Auto farm graveyard in Nebraska Photo: GR Meyers
“The U.S. Environmental Protection Agency (EPA) and the U.S. Department of Transportation (DOT) have unveiled the first national standards to reduce greenhouse gas (GHG) emissions and improve fuel efficiency of heavy-duty trucks and buses. The new proposed standards are for three categories of heavy trucks: combination tractors, heavy-duty pickups and vans, and vocational vehicles.
“The EPA and DOT sent draft rules to the White House in August.
“The program, proposed by EPA and DOT’s National Highway Traffic Safety Administration (NHTSA), is projected to reduce GHG emissions by about 250 million metric tons and save 500 million barrels of oil over the lives of the vehicles produced within the program’s first five years.
“For combination tractors, the agencies propose engine and vehicle standards that begin in the 2014 model year and achieve up to a 20 percent reduction in carbon dioxide (CO2) emissions and fuel consumption by 2018 model year.
“For heavy-duty pickup trucks and vans, the proposal calls for separate gasoline and diesel truck standards, which phase in starting with 2014 model year and cut emissions and fuel consumption 10 percent for gasoline vehicles and 15 percent for diesel vehicles by 2018 model year (12 and 17 percent respectively if accounting for air conditioning leakage).
“For vocational vehicles, the agencies propose engine and vehicle standards starting in 2014 model year, which would reduce CO2 emissions and fuel consumption 10 percent by 2018 model year.
“Overall, the heavy-duty national program would provide $41 billion in net benefits over the lifetime of model year 2014 to 2018 vehicles, together with the potential for fuel efficiency gains, ranging from seven to 20 percent.”
From the Governor’s Energy Office:
Colorado Carbon Fund Advisory Committee Meeting
The Colorado Carbon Fund’s Advisory Committee meets Monday, March 1 from 2-4 pm at the GEO office.
The Agenda includes:
- An update on Colorado Carbon Fund marketing and plans for 2010.
- An introduction to Ben Vitale, the new president of The Climate Trust, our partners in managing the Fund and finding high quality projects.
- An Executive Session review of proposals received during the RFP for solar hot water systems. This portion of the meeting will be closed to the public.
If you’d like to listen in by webinar, please register online.
To attend in person, please contact
Counting and measuring carbon, although a daunting and remarkably puzzling undertaking, is a fundamental skill an increasing number of people will need to garner in the effort to understand and mitigate the effect of greenhouse gases and global warming. Especially so, since the world population continues growing by quantum measures and all of those folks are going to need survival basics such as heat and refrigeration, plus multitudes of electrical extras, such as mobile phone and computer power, broadband Internet capacity, etc.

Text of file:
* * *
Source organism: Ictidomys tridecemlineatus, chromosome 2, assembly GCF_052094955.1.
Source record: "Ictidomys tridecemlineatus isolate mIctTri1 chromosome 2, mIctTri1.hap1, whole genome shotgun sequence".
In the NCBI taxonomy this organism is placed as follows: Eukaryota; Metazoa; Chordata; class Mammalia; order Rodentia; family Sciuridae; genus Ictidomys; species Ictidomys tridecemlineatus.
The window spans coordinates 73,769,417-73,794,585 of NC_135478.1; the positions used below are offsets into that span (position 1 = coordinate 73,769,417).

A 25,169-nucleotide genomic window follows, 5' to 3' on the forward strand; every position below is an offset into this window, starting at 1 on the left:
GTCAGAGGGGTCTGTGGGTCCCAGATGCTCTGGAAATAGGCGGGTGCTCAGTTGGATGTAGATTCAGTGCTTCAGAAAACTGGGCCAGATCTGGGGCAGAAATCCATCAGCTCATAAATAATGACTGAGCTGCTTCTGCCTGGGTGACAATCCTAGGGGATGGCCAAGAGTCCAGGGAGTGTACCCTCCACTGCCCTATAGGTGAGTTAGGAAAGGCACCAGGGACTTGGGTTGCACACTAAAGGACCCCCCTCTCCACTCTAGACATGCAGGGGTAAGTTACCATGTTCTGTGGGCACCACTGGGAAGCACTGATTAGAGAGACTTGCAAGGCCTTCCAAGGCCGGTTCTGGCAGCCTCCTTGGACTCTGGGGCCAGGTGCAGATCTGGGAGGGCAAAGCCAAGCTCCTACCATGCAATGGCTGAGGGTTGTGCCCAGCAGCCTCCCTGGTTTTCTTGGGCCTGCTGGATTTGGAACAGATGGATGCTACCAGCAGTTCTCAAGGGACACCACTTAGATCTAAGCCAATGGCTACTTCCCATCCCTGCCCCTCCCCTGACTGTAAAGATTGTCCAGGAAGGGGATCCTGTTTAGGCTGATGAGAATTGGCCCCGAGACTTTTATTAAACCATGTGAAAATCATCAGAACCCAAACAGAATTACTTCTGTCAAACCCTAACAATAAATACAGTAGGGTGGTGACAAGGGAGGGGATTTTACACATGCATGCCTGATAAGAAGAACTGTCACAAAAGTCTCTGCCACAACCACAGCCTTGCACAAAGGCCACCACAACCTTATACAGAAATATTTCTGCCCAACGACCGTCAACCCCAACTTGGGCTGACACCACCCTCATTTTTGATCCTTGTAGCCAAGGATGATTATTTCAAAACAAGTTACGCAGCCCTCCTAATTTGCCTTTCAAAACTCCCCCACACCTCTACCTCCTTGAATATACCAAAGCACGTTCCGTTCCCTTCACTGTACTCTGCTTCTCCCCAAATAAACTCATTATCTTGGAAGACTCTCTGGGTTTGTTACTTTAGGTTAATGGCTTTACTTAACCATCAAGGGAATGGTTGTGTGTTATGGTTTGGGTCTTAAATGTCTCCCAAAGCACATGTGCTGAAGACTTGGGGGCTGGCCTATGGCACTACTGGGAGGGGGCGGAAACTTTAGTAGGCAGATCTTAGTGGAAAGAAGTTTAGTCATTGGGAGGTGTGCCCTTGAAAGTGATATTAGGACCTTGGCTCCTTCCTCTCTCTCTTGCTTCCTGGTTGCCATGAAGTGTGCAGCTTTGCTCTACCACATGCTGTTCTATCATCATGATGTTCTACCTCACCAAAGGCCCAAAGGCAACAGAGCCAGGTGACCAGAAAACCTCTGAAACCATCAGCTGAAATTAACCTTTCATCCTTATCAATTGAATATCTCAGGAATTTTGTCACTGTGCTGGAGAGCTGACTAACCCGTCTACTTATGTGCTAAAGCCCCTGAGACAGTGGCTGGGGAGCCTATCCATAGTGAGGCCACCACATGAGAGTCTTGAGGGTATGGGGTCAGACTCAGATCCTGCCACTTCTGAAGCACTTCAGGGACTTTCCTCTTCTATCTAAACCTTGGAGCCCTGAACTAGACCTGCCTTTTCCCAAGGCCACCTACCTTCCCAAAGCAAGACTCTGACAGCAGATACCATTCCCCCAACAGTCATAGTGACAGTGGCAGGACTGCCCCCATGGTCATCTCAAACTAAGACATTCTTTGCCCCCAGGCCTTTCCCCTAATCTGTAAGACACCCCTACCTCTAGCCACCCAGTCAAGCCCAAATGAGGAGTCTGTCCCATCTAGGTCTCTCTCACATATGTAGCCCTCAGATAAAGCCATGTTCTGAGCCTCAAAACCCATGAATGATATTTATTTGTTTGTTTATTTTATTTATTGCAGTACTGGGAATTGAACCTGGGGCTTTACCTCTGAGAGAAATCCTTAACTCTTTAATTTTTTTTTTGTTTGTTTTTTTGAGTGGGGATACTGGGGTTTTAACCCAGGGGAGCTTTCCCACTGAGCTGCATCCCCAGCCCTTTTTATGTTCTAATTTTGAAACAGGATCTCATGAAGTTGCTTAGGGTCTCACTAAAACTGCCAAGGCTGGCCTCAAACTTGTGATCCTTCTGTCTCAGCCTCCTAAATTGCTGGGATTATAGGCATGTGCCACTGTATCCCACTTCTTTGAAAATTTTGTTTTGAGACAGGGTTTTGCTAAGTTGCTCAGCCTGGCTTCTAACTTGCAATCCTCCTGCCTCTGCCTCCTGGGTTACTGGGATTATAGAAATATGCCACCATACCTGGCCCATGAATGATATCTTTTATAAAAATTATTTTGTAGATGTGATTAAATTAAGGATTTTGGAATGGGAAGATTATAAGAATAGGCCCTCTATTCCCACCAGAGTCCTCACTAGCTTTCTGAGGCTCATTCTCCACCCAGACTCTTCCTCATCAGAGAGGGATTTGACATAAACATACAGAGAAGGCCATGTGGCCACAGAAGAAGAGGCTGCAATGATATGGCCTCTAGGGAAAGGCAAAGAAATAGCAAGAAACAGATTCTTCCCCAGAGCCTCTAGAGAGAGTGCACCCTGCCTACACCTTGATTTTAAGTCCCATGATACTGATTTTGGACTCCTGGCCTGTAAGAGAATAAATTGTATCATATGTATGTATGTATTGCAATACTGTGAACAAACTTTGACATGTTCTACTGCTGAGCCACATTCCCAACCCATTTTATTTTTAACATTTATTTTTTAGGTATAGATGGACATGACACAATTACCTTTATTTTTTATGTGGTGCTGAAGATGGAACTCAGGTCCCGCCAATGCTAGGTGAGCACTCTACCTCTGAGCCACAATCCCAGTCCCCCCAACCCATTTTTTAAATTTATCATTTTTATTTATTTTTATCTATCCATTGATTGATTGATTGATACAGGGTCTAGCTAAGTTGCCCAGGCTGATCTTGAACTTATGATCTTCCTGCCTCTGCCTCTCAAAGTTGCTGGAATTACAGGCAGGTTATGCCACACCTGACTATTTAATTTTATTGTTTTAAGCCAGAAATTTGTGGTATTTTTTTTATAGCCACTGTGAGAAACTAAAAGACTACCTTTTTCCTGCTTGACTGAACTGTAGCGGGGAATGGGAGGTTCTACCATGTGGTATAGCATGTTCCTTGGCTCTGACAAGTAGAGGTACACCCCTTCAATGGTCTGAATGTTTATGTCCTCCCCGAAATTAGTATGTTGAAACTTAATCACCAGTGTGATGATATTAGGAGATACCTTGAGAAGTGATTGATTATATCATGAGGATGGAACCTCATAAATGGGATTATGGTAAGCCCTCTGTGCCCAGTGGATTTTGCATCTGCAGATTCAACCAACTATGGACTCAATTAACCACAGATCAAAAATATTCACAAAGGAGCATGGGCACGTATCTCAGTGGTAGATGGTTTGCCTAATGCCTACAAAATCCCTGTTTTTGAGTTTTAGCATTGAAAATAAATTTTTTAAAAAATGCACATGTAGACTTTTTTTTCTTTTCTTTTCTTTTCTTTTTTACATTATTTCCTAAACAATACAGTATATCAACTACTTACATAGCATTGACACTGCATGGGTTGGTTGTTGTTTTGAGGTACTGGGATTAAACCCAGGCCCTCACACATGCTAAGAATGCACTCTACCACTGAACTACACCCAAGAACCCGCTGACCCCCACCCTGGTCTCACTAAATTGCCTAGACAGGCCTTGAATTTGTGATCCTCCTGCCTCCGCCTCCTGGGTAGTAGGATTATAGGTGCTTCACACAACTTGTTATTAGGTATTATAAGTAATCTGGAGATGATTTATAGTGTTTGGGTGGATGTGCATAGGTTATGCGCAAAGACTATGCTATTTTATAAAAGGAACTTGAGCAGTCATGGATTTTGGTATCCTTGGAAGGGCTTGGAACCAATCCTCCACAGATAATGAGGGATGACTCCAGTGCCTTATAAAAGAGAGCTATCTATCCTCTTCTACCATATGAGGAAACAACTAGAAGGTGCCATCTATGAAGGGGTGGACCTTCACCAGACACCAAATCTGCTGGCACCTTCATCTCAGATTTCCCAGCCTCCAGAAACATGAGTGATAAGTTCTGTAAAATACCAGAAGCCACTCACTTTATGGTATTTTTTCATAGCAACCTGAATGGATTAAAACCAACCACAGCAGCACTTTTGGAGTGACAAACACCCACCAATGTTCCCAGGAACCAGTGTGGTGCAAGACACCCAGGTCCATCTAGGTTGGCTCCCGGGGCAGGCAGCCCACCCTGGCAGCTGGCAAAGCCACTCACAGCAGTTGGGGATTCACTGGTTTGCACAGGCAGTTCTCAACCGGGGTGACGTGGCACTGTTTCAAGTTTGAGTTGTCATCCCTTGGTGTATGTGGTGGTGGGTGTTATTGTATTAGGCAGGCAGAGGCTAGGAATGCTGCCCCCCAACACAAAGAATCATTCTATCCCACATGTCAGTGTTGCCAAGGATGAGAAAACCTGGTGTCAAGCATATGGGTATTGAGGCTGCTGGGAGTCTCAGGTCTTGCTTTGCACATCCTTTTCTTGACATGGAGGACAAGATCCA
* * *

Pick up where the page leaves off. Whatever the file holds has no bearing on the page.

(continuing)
We applaud the development of alternative energies but add this caveat for all supporters: it will be an extraordinary feat if the percentage of alternative energy powering the world’s grid comes anywere close to reaching five percent of supply in the next 20 years.
That brings us to the subject of power plants. Here are some power plant facts, according to the PowerPlantCCS website:
“There are over 50,000 power plants in the world. These power plants constitute the single largest emitting industry for CO2 emissions.” Read more of this >>
Even at the risk of preaching, it is critical for all to comprehend what is happening with carbon on this planet and learn how we might better manage output. GRM
Auto graveyard - Nebraska farm Photo: Glenn Meyers
The following clips come from Matt Cawood, writing on a study from the Wentworth Group of Concerned Scientists at farmonline:
“Agricultural land could be the focus of an “economic opportunity of unparalleled scale”, according to the Wentworth Group of Concerned Scientists, which has called for a re-write of emissions trading legislation to properly recognise “terrestrial carbon”.
“In a discussion paper released earlier this week, the Group argues that by focusing on terrestrial carbon sequestration as a solution to climate change, Australia can simultaneously address many of its most pressing environmental challenges.
“Terrestrial carbon includes carbon stored in forests, woodlands, swamps, grasslands, farmland, soils, and derivatives like biochar and biofuels.
“We’re about to create a multibillion dollar terrestrial carbon market, and that has the potential to radically change our rural landscapes,” said Wentworth Group director Peter Cosier. “We have to maximise the benefits and minimise the consequences.”
Read more of this >>
Carbon Sciences (CABN), reported last week on Green Streets as a promising developer of technology to recycle CO2 emissions into fuels, has posted a video on its website and YouTube explaining its technology and nano-engineering innovations that CEO Byron Elton believes will lead to an industrial-scale process to produce fuels.
Read more of this >>